January 16, 2018
Looking for a fresh, 2018 approach to deploying a Rails app to AWS? We've partnered with DailyDrip on a series of videos to guide you through the process. We'll be covering how to Dockerize a Rails app, AWS Fargate, logging, monitoring, and CDN support.
Today, we're configuring application performance monitoring for our Rails app using Scout. In the last video, we configured AWS to ship our logs to LogDNA, but logging is just one of the three pillars of observability. With Scout's transaction
Let's dive in.
Let's get started by visiting Scout and creating a new account. Once we've
For this, we're going to select "Ruby on Rails", which then takes us to this page:
Since we're using environment variables, we'll use that to configure Scout. We'll set two variables:
SCOUT_KEY - our Scout API KEY SCOUT_DEV_TRACE - This adds a small speed badge in our browser in development mode. Clicking the badge reveals a transaction trace. We can use this to confirm Scout is working.
➜ produciton.com git:(bprice/setup-scout) ✗ SCOUT_KEY=
SCOUT_DEV_TRACE=true RAILS_SERVE_STATIC_FILES=true SECRET_KEY_BASE= DATABASE_URL= RAILS_LOG_TO_STDOUT=true bundle exec rails s
Now, open a browser tab and
Let's switch back over to Scout and see what's happened:
Well, it doesn't get much easier than that. It's already sent some traces up to the Scout server and it has recognized quite a few things about our app already.
Now, we're ready to commit these changes and push the new image up to AWS.
➜ produciton.com git:(bprice/setup-scout) docker build -t production . (concatenated output...) Successfully tagged production:latest ➜ produciton.com git:(bprice/setup-scout) docker tag production:latest 154477107666.dkr.ecr.us-east-1.amazonaws.com/dailydrip/produciton ➜ produciton.com git:(bprice/setup-scout) docker push 154477107666.dkr.ecr.us-east-1.amazonaws.com/dailydrip/produciton (concatenated output...) latest: digest: sha256:8f0ace7abf2c3a0277c7491497f3b445518031596ce5e13a86704ee79871172b size: 2840
This time will be a little different than the last time we had to make a change to the code and push a new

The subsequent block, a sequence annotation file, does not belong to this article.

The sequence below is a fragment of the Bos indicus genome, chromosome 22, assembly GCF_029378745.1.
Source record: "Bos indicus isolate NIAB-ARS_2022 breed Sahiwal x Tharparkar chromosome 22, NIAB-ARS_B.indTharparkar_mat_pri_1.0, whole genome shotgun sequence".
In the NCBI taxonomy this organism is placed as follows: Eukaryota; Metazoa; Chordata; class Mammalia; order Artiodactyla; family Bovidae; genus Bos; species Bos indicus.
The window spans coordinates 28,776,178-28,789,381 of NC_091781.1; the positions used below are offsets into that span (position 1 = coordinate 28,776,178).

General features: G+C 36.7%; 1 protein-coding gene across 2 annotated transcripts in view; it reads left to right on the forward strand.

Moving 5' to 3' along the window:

Now, let's make sure we select the latest revision and click "Create new revision". On the next page, we need to scroll down to the "Container Definitions" section and click on our "production" container name, which should slide out a modal. From here, we need to scroll down and add a new environment variable
Once we are finished, we can click update then scroll to the bottom and click "Create". We should now be looking at the details page for the new revision of the task definition.
Now, we can navigate over to our "Clusters" section from the left menu and choose our "
Let's select our newest task definition for our service. The newest revision for my task definition is "
Now, we can navigate back to our "
Once we've hit the service and generated some traffic, let's head back over to Scout and make sure our logs are showing up.
It looks like our traffic is showing up.
We can even notice some cool features right out of the gate. One of the first things I noticed is the little rocket signifying a new deploy. If you hover over the icon, it gives you the short git
At the bottom, we can see that it's showing the node from which we are gathering traffic and that it's currently reporting traffic and that we're barely using any of our CPU and only 133 MB of the 512 MB we've allotted to our container.
I used Apache Benchmark to send over some concurrent traffic, so toward the end of the graph, we can see throughput (yellow line) spike up to around 4k request per minute.
Also, you can see that I've highlighted a portion of the graph, and the metrics below it are showing the metrics for that time frame. From
Let's look at a few other screenshots:
When you highlight a timeframe, this modal pops up allowing you to see controller actions that are taking the longest. Our app is extremely basic at the moment, so it makes sense that
However, if we click on the dropdown, we can choose "Largest Memory Increase", so with a simple click we can now see what actions are causing us the most memory, which would allow us to easily pinpoint subpar code.
Scout enables you to
Scout also enables background job monitoring and database monitoring. Which are definitely features that you'd want if you were running a production
In this video, we
We wrap up our series on the 2018 approach to deploying to AWS in our next post. We'll cover those final production hurdles: setting up a CDN with CloudFront, SSL via LetsEncrypt, load balancing, and more.